Milwaukee, Wisconsin: Barack Obama cruised past a fading Hillary Rodham Clinton with two more wins in the race for the Democratic presidential nomination, leaving the former first lady in desperate need of a comeback after 10 straight losses in a race she once commanded.
With his wins in Wisconsin and Hawaii, Obama has extended his lead in the all-important delegate count and has continued momentum going into major primaries on 4 March 2008 in Texas and Ohio.
Clinton’s supporters concede she must win one, and possibly both, to remain competitive. She has had advantages in both states, but with each victory, Obama has continued to win over voters who had been loyal to Clinton. In Wisconsin, he split the support of white women almost evenly with her and also ran well among working class voters.
Obama, seeking to become the first black US president, has won a wave of support on his message of hope and change. He has brushed off criticism from Clinton and the presumptive Republican nominee, John McCain, that, as a first-term senator, he lacks the experience to lead the United States.
“The change we seek is still months and miles away,” Obama told a boisterous crowd in Houston in a speech in which he also pledged to end the war in Iraq in his first year in office.
McCain appeared to be preparing for a race against Obama as he moved closer to sealing the Republican nomination with victories in Wisconsin and Washington state.
In scarcely veiled criticism of Obama, McCain said, “I will fight every moment of every day in this campaign to make sure that Americans are not deceived by an eloquent but empty call for change.”
Clinton, seeking to become the first female US president, made no mention of her defeat, and showed no sign of surrender in an appearance in Youngstown, Ohio.
“Both Senator Obama and I would make history,” the New York senator said. “But only one of us is ready on day one to be commander in chief, ready to manage our economy, and ready to defeat the Republicans. Only one of us has spent 35 years being a doer, a fighter and a champion for those who need a voice.”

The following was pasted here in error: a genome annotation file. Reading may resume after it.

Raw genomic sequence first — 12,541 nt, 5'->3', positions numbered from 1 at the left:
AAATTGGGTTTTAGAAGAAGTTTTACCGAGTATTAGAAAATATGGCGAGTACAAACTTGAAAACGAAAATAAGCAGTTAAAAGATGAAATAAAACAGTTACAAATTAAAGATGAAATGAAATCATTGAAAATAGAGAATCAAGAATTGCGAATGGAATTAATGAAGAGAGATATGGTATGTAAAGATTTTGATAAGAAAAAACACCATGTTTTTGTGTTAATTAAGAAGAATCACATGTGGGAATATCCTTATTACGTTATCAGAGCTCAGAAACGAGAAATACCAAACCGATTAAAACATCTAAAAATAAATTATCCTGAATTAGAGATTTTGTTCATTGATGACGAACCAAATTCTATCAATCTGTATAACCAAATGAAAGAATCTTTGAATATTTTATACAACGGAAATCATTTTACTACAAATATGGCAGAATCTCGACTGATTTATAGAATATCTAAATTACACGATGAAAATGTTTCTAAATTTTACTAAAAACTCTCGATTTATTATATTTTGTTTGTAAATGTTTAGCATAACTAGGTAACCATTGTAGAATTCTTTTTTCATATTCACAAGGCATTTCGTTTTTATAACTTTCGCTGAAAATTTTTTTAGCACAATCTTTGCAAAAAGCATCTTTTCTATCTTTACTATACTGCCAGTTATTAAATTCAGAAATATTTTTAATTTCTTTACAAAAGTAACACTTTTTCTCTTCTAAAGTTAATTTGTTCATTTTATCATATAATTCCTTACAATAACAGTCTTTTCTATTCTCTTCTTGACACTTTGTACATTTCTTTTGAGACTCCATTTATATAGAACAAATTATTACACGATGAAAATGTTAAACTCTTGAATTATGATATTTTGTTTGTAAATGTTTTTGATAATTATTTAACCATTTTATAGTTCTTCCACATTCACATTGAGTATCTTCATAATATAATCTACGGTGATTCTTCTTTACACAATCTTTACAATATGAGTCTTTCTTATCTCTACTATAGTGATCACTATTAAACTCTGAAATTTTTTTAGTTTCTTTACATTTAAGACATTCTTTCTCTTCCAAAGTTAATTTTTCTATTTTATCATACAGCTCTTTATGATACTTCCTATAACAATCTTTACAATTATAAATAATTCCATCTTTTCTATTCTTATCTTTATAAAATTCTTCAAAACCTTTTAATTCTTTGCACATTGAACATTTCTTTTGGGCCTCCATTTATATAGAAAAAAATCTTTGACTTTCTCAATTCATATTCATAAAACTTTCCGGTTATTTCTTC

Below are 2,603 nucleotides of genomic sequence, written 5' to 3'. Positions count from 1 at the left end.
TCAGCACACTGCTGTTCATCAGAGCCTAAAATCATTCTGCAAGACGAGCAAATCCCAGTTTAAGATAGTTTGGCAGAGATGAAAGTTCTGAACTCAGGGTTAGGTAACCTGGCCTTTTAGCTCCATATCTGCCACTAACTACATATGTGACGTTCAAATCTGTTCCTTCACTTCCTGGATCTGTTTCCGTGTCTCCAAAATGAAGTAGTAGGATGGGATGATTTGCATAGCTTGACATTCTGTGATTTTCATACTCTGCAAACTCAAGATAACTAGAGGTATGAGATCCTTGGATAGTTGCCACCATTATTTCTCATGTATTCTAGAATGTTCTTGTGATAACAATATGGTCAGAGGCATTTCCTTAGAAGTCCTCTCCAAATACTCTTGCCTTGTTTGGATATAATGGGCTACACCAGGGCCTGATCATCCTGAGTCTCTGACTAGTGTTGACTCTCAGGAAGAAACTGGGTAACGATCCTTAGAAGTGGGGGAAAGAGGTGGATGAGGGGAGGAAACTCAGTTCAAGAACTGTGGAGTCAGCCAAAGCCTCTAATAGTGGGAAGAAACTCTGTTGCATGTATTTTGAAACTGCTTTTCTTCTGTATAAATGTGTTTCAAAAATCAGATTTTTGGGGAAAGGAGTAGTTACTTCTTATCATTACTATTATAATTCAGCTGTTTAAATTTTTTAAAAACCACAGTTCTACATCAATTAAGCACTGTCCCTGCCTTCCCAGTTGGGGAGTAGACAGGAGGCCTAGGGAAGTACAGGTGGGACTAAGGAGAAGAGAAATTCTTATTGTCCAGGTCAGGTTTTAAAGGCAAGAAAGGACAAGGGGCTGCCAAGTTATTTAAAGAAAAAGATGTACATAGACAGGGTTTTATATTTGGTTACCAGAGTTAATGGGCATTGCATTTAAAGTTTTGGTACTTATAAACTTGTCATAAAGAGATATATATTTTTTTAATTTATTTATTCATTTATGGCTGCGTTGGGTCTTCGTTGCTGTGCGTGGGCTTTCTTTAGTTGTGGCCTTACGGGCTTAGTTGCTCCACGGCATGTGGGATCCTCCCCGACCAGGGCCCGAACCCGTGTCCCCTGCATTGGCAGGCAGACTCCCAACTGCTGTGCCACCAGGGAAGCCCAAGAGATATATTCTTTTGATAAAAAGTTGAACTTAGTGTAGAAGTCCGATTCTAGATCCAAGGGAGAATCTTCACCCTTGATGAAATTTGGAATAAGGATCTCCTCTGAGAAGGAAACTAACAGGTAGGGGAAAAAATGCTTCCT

In a clear sign of their relative standing in the race, most cable television networks abruptly cut away from coverage of Clinton’s rally when Obama began to speak in Texas.
With the votes counted in all but one of Wisconsin’s 3,570 precincts, Obama won 58% of the vote to 41% for Clinton.
With all vote counted in Hawaii, Obama had 76% to Clinton’s 24%.
Wisconsin offered 74 national convention delegates. There were 20 delegates at stake in Hawaii, where Obama spent much of his youth.
Obama’s Wisconsin victory left him with 1,303 delegates in The Associated Press’ count, compared with 1,233 for Clinton. It takes 2,025 to win the nomination at the party’s national convention in August.
In the March 4 contests in Ohio and Texas, 370 convention delegates will be at stake. Two smaller states, Vermont and Rhode Island, also have primaries that day.
Obama’s victory came after a week in which Clinton and her aides tried to knock him off stride. They criticized him in television commercials and accused him of plagiarism for using words first uttered by Massachusetts Gov. Deval Patrick, a friend. He shrugged off the advertising volley, and said that while he should have given Patrick credit, the controversy didn’t amount to much.
The voters seemed not to care.